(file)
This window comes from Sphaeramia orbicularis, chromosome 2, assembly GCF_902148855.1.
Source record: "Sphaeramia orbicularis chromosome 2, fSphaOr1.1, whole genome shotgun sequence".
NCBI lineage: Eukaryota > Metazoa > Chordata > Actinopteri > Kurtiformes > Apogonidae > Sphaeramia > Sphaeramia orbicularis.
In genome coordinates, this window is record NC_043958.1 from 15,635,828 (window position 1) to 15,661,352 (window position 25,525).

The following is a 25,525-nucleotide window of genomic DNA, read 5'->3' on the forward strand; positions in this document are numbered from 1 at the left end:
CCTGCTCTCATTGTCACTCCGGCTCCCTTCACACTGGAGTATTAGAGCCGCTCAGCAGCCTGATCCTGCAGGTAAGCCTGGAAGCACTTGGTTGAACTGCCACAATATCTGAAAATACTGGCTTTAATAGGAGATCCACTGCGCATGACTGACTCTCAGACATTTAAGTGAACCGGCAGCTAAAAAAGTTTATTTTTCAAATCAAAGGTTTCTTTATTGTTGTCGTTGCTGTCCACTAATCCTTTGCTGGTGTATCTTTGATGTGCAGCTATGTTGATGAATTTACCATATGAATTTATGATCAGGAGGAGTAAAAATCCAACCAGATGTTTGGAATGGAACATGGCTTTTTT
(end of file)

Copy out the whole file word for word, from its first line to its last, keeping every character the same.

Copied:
This window comes from Sphaeramia orbicularis, chromosome 2, assembly GCF_902148855.1.
Source record: "Sphaeramia orbicularis chromosome 2, fSphaOr1.1, whole genome shotgun sequence".
NCBI lineage: Eukaryota > Metazoa > Chordata > Actinopteri > Kurtiformes > Apogonidae > Sphaeramia > Sphaeramia orbicularis.
In genome coordinates, this window is record NC_043958.1 from 15,635,828 (window position 1) to 15,661,352 (window position 25,525).

The following is a 25,525-nucleotide window of genomic DNA, read 5'->3' on the forward strand; positions in this document are numbered from 1 at the left end:
CCTGCTCTCATTGTCACTCCGGCTCCCTTCACACTGGAGTATTAGAGCCGCTCAGCAGCCTGATCCTGCAGGTAAGCCTGGAAGCACTTGGTTGAACTGCCACAATATCTGAAAATACTGGCTTTAATAGGAGATCCACTGCGCATGACTGACTCTCAGACATTTAAGTGAACCGGCAGCTAAAAAAGTTTATTTTTCAAATCAAAGGTTTCTTTATTGTTGTCGTTGCTGTCCACTAATCCTTTGCTGGTGTATCTTTGATGTGCAGCTATGTTGATGAATTTACCATATGAATTTATGATCAGGAGGAGTAAAAATCCAACCAGATGTTTGGAATGGAACATGGCTTTTTT